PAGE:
attr_accessor :purchase_time, :sale_time, :best_profit


def initialize
@best_profit = 0

def scan
purchase_index = 0
while purchase_index < PRICES.length
purchase_price = PRICES[purchase_index]
sale_index = purchase_index + 1
while sale_index < PRICES.length
sale_price = PRICES[sale_index]
if sale_price - purchase_price > best_profit
best_profit = sale_price - purchase_price
purchase_time = purchase_index
sale_time = sale_index
purchase_index += 1


To reduce the complexity however, I can remove that wheel inside the other wheel. Now I have chosen to pre-process information about optimal future sale prices and the time that price is available. Now, as the program progresses through the day, each comparison is only to one other element in the parallel array. Thus reducing the complexity from a square to linear growth pattern.

class ProfitFinderTwo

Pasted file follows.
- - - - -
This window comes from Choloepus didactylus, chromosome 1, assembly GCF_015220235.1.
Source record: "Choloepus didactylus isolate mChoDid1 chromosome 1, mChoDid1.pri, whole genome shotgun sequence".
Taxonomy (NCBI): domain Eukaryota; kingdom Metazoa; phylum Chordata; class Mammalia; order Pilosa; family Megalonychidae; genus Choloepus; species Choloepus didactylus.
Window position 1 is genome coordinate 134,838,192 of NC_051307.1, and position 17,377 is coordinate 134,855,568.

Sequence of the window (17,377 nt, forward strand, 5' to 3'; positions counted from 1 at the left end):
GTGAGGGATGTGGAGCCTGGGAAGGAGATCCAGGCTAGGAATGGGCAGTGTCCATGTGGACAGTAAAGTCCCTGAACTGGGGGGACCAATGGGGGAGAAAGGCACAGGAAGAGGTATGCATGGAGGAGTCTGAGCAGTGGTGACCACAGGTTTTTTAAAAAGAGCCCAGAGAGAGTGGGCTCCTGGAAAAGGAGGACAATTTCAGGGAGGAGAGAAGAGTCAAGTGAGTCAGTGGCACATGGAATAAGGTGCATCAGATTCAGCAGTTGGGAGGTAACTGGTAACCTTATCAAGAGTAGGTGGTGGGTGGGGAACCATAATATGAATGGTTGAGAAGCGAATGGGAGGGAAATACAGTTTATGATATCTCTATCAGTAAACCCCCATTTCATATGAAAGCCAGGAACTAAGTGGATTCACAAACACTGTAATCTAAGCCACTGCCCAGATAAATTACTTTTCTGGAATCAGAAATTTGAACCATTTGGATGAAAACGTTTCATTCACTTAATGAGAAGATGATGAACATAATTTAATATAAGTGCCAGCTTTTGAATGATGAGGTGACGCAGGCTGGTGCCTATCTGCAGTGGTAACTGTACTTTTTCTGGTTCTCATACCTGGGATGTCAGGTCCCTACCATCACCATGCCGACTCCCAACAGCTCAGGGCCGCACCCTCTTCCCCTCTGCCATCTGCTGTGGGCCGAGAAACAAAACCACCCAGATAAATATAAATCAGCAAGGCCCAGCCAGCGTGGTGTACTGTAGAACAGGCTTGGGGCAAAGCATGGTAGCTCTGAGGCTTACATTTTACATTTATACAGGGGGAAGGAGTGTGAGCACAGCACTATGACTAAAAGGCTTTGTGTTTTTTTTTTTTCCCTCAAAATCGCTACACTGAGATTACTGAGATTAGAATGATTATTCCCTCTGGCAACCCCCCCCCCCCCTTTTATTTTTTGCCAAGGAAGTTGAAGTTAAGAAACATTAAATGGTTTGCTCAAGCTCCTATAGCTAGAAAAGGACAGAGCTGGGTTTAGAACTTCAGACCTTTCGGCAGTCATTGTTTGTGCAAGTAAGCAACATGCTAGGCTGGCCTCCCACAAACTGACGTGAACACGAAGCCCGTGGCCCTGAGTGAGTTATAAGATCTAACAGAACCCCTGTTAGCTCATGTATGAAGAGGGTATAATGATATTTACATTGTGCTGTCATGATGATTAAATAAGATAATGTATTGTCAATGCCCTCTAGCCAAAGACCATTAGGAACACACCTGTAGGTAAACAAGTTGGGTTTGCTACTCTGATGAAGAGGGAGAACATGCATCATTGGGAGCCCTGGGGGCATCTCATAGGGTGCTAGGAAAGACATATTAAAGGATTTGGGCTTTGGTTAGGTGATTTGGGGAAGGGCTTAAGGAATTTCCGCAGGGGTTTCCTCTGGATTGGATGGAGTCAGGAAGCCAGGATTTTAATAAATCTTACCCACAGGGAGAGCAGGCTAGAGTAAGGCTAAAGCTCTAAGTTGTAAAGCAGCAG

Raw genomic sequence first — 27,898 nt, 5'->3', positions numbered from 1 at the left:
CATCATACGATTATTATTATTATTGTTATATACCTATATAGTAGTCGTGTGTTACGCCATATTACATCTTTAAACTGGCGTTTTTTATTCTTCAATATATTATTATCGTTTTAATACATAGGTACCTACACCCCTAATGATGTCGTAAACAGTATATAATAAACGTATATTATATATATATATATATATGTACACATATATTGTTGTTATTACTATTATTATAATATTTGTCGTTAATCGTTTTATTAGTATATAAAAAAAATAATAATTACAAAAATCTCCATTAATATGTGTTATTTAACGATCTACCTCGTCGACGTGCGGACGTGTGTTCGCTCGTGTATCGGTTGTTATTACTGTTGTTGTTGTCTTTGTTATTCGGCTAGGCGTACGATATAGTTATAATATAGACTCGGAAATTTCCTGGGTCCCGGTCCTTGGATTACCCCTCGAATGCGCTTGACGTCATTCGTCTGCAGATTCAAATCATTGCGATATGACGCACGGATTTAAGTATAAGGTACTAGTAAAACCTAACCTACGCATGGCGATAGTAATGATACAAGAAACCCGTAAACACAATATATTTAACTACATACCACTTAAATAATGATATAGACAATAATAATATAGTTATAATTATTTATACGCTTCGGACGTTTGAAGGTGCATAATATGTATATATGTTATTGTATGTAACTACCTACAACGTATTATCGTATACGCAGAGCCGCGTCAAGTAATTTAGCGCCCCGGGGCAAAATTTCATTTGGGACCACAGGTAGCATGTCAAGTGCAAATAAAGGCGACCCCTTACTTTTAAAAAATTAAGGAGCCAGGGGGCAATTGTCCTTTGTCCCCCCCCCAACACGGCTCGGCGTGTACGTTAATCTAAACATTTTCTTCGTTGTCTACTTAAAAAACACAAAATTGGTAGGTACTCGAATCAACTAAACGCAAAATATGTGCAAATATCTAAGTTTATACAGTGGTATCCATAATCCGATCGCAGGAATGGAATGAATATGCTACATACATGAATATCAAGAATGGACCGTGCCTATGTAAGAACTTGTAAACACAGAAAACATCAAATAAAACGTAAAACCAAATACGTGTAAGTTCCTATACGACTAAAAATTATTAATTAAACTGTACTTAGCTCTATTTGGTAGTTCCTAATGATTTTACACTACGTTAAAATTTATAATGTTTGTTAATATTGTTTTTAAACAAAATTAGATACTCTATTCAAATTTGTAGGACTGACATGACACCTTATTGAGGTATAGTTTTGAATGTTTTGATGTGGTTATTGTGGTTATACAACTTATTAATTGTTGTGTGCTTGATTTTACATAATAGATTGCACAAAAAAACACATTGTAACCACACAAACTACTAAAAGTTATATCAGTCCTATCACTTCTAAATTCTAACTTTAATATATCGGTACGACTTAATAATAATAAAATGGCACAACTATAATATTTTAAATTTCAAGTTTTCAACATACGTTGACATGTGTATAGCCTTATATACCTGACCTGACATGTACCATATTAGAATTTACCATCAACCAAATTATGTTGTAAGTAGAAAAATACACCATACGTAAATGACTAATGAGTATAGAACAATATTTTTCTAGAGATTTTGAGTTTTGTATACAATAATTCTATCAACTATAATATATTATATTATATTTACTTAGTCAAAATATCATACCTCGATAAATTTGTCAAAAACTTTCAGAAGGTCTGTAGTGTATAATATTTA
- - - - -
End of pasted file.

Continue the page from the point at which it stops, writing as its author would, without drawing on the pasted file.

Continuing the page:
attr_accessor :purchase_time, :sale_time, :best_profit


def initialize
@best_profit = 0

def populate_sale_array
temp_array = PURCHASE_PRICE.reverse
last_best = [PURCHASE_PRICE[-1], PURCHASE_PRICE.length - 1]
temp_array.each_with_index do |value, index|
if value > last_best[0]
last_best[0] = value
last_best[1] = index
BEST_FUTURE_SALE << last_best

def scan
PRICES.each_with_index do |purchase_price, index|
profit = BEST_FUTURE_SALE[index][0] - purchase_price
if profit > best_profit
best_profit = profit
purchase_time = index
sale_time = BEST_FUTURE_SALE[index][1]


About "time"